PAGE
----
U.S. PIRG joined a broad coalition to deliver one million petitions from Americans, including U.S. PIRG members and supporters, calling on President Obama to shine a light on dark money, or secret political spending.

> Keep Reading
Result | Democracy

Giving more Americans a greater voice in our elections

In our democracy, the size of your wallet shouldn’t determine the volume of your voice. In 2015, we helped win reforms in Maine and Seattle to ensure that more Americans have a greater say in our elections. Seattle’s Initiative-122 empowers small donors with “democracy vouchers” that can be donated to local candidates and lowers the cap on contributions. In Maine, the state’s Clean Elections Act was improved by strengthening campaign finance disclosure laws and offering qualifying candidates increased public funding.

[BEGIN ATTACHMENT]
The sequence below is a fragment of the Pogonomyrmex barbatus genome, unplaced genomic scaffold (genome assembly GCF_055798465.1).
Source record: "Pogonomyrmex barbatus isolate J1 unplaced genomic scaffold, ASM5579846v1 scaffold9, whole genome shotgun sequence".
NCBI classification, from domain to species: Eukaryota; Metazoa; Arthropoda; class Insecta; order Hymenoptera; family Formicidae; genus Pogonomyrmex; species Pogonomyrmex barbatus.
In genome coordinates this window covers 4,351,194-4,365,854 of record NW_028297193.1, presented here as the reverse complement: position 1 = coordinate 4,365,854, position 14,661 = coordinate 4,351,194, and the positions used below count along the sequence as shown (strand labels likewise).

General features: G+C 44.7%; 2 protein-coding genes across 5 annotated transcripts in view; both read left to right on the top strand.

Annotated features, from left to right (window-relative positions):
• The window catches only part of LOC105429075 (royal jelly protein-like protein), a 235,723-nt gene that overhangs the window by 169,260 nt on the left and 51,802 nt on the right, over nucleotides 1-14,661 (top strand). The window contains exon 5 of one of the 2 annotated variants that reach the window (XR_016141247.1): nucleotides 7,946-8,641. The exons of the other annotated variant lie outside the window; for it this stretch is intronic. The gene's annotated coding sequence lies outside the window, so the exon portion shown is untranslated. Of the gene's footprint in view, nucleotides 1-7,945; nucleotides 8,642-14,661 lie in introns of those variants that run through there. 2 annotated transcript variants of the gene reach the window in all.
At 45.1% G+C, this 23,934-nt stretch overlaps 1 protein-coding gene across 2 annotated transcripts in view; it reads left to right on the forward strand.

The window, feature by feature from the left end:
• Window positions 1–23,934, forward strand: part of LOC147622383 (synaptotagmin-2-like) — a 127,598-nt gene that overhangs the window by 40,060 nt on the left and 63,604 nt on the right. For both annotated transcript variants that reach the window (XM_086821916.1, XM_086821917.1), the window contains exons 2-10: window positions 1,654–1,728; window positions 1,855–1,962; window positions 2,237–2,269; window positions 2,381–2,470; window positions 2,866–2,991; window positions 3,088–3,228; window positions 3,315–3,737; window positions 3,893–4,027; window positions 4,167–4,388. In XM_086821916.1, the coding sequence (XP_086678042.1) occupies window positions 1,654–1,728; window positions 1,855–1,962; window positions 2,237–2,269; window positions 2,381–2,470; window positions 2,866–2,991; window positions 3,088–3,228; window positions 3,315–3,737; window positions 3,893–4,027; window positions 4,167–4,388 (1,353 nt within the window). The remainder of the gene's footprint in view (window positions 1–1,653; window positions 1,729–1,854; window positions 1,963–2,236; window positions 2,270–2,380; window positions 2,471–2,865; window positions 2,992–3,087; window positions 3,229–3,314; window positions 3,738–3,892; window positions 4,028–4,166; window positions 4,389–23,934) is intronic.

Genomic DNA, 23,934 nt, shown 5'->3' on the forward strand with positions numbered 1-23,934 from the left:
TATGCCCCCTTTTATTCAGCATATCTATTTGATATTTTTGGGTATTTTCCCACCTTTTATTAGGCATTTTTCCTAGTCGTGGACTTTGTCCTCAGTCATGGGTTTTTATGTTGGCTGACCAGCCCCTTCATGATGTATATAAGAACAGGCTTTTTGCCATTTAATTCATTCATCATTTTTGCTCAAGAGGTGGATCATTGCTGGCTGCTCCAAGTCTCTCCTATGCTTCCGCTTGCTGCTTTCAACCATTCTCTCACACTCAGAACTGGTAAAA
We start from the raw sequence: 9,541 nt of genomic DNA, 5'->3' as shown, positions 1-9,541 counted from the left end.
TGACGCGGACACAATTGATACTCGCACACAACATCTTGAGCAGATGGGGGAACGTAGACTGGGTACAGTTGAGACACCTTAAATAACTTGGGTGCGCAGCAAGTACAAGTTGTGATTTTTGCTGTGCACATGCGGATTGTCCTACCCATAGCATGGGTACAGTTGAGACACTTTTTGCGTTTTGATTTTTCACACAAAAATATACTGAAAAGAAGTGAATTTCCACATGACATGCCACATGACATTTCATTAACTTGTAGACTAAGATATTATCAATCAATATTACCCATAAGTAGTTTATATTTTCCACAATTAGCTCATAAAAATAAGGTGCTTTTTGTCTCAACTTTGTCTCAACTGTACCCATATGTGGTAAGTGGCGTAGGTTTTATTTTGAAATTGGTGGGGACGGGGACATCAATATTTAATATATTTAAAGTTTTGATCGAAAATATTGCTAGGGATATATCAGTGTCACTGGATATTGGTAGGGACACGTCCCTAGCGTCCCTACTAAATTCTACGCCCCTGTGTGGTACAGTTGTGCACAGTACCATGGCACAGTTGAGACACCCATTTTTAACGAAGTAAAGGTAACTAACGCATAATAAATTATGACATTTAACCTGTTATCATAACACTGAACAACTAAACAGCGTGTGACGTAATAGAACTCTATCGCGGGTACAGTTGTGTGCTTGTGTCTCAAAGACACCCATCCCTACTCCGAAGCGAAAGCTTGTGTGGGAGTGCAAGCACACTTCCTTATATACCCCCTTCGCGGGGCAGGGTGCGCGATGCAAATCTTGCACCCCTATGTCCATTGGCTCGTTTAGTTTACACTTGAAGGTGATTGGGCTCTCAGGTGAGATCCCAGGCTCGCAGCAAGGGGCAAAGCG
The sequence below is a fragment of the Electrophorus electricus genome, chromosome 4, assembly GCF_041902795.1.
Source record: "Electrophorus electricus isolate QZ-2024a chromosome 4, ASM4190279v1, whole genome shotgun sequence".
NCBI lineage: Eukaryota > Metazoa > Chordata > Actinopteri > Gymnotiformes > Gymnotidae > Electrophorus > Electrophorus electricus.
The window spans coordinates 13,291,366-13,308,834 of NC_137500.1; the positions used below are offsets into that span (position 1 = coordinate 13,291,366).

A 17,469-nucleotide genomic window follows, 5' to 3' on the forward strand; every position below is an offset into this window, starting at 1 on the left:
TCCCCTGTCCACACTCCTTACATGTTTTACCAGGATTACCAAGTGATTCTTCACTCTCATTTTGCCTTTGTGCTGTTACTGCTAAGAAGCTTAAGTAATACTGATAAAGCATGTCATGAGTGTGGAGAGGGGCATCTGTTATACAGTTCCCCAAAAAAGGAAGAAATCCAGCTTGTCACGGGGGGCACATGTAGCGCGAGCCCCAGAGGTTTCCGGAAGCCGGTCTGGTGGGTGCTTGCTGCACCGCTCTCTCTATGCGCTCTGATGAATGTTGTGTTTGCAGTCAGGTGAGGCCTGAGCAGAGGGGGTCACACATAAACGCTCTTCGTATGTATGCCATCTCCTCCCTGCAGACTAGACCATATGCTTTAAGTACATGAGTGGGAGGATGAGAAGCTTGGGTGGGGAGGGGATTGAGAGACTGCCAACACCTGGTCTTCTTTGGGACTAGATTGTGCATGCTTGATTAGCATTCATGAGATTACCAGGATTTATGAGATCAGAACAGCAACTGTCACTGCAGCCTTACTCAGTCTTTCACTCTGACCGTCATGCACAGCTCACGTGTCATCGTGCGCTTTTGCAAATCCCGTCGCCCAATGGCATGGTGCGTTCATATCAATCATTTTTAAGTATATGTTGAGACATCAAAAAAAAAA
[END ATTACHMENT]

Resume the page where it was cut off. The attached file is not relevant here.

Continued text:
> Keep Reading


News Release | Maryland PIRG | Democracy

Federal Campaign Spending Data Confirms Escalation for Mega-donors and Super PAC's

New campaign finance data from the FEC confirms that this year’s congressional election will mark yet another escalation for mega-donors and Super PACs to be able to drown out the voices of ordinary Americans.

> Keep Reading
News Release | Fair Elections Maryland Coalition | Democracy

Key Montgomery County Committee Advances Bill for Fair Elections Campaign Finance Reform

Rockville, MD – The Montgomery County Government Operations Committee today took a huge step forward for fair elections by passing Bill 16-14, which creates a program for county council and executive campaigns that would fight big money interests by empowering small donors in County elections.